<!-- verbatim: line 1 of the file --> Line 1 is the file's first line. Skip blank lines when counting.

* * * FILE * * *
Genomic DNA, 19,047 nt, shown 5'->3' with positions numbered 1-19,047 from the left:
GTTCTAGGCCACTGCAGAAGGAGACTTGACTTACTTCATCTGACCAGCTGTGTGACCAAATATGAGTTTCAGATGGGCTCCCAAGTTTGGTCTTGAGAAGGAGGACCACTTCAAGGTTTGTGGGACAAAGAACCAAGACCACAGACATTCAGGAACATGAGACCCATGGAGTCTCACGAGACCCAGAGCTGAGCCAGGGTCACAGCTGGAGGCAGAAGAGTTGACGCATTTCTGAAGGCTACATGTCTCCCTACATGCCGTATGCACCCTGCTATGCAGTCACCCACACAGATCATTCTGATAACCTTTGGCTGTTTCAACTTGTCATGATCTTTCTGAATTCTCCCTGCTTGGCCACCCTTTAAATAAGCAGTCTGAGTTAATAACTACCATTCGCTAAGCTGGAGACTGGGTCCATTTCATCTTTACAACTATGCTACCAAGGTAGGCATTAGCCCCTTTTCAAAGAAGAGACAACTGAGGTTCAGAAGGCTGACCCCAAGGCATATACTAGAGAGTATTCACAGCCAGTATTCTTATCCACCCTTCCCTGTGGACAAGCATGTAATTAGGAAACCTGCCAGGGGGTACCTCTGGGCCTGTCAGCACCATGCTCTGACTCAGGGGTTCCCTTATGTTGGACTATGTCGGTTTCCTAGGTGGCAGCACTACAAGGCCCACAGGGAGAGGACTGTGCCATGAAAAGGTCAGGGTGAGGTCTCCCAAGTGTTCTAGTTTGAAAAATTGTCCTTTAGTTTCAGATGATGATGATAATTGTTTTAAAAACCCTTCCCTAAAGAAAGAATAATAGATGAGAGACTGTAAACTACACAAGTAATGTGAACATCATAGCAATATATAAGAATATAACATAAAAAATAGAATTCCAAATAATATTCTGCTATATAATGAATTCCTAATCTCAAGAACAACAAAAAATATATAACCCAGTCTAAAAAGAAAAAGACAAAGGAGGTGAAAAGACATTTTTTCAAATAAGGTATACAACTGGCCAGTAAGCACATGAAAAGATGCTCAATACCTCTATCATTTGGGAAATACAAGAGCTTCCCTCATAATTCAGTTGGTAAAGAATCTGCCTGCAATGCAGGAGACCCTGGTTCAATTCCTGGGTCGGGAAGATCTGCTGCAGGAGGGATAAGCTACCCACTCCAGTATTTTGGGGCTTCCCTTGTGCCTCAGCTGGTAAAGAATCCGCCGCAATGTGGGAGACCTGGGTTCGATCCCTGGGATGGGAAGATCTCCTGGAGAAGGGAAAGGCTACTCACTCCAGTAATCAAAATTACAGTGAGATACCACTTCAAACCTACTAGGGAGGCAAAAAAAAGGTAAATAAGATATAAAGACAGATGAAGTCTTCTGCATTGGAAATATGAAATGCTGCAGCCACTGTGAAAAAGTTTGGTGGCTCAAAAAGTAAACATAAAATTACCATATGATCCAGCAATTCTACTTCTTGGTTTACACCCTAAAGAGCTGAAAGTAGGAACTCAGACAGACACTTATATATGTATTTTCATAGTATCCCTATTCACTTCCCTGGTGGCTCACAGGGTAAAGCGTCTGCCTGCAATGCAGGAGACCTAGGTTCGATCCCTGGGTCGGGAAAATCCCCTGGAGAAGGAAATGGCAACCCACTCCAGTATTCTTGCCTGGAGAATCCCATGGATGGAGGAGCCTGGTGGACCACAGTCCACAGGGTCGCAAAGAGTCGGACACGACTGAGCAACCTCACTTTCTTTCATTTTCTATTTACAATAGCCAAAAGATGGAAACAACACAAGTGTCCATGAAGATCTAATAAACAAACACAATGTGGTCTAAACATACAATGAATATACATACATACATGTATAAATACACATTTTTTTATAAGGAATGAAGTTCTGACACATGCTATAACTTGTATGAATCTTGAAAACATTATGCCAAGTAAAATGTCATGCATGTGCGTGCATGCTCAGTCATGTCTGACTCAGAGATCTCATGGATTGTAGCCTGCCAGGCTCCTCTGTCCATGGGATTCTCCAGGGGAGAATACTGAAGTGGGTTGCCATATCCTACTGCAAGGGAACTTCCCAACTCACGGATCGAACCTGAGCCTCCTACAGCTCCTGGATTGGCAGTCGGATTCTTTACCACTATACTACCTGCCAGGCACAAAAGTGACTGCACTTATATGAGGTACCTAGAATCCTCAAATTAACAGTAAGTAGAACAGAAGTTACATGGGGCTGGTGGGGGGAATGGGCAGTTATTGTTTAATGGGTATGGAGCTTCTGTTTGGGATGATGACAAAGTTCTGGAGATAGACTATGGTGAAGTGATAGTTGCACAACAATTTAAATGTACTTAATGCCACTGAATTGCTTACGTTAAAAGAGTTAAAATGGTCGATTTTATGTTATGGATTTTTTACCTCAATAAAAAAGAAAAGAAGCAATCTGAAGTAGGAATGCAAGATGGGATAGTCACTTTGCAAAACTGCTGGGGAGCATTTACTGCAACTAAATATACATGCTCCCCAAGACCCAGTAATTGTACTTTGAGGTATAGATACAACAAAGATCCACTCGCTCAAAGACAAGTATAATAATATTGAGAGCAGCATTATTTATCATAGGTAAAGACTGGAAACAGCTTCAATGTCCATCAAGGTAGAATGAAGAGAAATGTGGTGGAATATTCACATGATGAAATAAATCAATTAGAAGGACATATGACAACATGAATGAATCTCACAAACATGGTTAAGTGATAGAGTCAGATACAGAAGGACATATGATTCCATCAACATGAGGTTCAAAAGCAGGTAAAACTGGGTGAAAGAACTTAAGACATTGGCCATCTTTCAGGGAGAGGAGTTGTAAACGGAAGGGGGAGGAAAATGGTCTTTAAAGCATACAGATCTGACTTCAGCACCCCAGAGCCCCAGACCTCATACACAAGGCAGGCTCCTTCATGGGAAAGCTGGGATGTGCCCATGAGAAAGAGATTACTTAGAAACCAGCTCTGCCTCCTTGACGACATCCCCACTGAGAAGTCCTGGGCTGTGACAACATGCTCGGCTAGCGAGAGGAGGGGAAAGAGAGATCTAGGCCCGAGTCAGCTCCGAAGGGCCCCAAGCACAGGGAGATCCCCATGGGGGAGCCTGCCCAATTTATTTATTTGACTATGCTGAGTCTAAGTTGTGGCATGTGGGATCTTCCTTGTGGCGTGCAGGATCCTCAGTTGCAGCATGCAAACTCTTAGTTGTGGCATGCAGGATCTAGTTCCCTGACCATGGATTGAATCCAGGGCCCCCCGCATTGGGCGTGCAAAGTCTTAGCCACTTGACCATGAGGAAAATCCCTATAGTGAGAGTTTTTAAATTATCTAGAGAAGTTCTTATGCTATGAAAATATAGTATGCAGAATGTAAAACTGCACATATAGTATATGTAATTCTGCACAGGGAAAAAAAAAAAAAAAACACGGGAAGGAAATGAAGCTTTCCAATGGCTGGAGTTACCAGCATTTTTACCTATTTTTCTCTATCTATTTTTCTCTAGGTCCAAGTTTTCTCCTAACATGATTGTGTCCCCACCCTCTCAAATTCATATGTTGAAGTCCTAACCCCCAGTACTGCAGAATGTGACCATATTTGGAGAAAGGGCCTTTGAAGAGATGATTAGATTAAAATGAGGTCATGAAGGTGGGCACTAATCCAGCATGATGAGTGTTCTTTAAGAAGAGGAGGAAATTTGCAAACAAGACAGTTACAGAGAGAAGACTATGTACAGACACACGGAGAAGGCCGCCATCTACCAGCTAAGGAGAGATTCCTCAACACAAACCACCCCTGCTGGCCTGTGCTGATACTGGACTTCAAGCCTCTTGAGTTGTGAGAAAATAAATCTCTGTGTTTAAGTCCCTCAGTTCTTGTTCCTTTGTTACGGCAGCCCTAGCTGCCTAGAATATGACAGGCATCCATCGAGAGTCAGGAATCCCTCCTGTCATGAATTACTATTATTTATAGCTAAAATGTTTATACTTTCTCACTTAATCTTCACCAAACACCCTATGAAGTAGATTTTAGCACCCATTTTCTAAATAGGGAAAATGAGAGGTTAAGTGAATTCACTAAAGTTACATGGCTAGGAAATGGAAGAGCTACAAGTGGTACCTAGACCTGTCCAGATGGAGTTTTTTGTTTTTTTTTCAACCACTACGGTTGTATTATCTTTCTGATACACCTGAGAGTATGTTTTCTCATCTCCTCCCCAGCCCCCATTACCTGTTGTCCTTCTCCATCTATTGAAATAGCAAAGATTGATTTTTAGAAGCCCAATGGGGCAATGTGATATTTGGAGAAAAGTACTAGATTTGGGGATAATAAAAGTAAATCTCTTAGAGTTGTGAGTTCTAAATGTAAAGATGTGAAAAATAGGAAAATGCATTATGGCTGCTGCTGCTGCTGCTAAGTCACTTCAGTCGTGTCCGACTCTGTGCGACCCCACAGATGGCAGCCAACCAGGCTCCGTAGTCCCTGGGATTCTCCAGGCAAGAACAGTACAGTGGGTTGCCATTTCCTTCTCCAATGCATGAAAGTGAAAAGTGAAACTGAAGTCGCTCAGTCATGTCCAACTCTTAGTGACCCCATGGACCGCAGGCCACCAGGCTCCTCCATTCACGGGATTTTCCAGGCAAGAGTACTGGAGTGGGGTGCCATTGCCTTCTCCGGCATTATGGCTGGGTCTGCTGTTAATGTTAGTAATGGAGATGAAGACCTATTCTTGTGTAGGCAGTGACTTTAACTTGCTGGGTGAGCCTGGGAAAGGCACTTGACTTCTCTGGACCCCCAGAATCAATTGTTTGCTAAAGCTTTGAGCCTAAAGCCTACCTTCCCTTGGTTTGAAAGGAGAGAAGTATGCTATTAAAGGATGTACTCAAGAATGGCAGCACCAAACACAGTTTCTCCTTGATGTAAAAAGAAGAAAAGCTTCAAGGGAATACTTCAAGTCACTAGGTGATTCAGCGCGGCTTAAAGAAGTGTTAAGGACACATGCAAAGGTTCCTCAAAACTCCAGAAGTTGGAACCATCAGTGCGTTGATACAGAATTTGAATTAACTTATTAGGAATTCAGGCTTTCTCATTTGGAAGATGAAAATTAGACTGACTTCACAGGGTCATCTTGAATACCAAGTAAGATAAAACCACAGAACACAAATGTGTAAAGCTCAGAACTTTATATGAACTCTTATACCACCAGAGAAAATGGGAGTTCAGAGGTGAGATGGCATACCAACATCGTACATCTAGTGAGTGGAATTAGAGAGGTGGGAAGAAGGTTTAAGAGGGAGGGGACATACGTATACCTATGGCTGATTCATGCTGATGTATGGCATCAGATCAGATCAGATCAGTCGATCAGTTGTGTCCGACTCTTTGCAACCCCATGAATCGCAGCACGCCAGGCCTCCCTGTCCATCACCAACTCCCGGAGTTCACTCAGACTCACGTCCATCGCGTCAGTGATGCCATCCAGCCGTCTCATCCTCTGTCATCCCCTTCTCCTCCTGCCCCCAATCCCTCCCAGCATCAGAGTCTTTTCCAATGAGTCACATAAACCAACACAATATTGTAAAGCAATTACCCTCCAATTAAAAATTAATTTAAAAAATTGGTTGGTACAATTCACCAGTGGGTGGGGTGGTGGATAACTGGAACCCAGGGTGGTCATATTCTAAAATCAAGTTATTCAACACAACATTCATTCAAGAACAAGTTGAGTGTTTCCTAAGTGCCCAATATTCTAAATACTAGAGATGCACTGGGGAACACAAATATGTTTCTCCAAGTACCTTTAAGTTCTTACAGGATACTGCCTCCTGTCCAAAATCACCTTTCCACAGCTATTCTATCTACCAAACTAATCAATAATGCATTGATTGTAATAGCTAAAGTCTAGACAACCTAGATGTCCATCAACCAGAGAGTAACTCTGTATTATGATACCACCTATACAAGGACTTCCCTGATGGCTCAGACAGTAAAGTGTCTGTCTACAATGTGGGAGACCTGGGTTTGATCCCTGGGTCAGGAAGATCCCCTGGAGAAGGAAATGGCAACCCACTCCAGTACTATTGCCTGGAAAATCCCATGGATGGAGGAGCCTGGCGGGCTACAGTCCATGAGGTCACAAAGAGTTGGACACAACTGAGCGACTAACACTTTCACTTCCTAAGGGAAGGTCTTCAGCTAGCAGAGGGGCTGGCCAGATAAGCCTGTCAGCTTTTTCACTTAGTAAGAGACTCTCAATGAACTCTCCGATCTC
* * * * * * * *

Genomic DNA, 19,047 nt, shown 5'->3' with positions numbered 1-19,047 from the left: